TeslaCrypt has reached the end of the road, and other ransomware is ready to fill the vacuum left behind it. A relative newcomer to the market, Crysis ransomware is already laying claim to parts of TeslaCrypt’s territory.
The Crysis ransomware family – not to be confused with the Crisis backdoor/spyware Trojan that targeted both Windows and Mac users some four years ago – is currently in its second iteration, and doesn’t differ much from other similar malware.
It’s first version dates back to February 2016, and according to ESET researchers, victims hit with it have a decent chance of getting their files back without paying the attackers (the company offered their help).
This latest version apparently uses strong encryption algorithms and a scheme that makes it difficult to crack in reasonable time.
Crysis encrypts (RSA, AES encryption algorithm) every file it finds on fixed, removable and network drives, except Windows system files and its own files.
It appends the .ID%variable%.%email_address%.xtbl extension to each of the encrypted files, and then drops the message for the victim, both in the form of a text file and desktop wallpaper:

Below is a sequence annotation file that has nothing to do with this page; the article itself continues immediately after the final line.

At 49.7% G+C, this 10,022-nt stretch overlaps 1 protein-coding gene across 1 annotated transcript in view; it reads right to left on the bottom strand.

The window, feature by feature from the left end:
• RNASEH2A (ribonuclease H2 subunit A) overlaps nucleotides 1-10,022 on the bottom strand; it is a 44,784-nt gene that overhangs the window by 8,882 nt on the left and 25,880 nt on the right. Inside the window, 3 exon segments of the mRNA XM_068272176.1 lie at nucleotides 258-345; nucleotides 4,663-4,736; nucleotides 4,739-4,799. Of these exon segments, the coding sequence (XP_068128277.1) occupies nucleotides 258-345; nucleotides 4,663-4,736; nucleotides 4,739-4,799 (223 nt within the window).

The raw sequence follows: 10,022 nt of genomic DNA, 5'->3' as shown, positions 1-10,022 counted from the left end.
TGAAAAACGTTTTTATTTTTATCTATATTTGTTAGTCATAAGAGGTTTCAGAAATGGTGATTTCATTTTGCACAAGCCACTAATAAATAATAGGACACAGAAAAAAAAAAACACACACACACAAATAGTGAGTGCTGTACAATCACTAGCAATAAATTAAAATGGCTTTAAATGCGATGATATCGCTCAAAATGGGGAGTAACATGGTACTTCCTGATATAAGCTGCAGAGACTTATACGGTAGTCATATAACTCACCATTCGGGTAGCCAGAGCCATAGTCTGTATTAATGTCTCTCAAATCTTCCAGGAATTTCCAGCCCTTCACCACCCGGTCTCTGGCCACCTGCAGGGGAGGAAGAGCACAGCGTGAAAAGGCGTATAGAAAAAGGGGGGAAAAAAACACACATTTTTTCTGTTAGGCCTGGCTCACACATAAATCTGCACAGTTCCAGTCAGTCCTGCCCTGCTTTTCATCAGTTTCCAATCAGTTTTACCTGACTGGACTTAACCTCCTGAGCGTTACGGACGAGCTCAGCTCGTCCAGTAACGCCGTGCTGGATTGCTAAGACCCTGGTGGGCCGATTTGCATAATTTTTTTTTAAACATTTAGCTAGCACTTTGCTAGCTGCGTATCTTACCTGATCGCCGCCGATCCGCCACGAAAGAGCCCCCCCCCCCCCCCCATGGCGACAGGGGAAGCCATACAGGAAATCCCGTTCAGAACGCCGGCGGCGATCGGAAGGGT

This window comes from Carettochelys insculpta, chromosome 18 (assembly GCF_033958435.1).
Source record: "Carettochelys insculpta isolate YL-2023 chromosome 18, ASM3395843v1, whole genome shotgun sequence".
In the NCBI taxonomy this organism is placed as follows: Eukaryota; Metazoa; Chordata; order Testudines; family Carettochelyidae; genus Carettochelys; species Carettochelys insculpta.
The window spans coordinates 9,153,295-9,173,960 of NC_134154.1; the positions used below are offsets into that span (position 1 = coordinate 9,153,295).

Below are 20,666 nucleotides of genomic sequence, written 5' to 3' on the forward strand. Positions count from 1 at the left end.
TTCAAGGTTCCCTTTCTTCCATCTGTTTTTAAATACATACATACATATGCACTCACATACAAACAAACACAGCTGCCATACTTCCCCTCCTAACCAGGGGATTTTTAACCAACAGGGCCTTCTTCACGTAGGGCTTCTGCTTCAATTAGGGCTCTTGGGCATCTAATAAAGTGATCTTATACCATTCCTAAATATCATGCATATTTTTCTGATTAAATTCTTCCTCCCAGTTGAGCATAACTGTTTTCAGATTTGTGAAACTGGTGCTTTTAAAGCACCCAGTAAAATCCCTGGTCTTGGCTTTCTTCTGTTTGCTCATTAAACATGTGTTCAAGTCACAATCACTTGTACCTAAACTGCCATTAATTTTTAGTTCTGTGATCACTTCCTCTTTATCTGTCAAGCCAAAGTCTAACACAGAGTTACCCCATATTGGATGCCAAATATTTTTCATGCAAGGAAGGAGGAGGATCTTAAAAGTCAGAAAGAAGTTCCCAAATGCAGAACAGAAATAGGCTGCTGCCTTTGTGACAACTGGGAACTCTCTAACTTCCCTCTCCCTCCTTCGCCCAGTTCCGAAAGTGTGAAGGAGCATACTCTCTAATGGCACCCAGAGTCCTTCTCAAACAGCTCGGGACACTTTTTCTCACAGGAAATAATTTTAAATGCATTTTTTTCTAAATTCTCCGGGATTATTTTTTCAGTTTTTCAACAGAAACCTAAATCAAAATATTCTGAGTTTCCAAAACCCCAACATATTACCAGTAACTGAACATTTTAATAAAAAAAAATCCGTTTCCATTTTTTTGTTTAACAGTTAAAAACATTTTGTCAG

The victims are instructed to contact the crooks directly via one of the two offered emails addresses, and they ask for 400 to 900 euros (in bitcoin) for the decryptor that will restore the encrypted files to their original form.
“During our research we have seen different approaches to how the malware is spread. In most cases, Crysis ransomware files were distributed as attachments to spam emails, using double file extensions. Using this simple – yet effective – technique, executable files appear as non-executable,” ESET researchers shared.
“Another vector used by the attackers has been disguising malicious files as harmless looking installers for various legitimate applications, which they have been distributing via various online locations and shared networks.”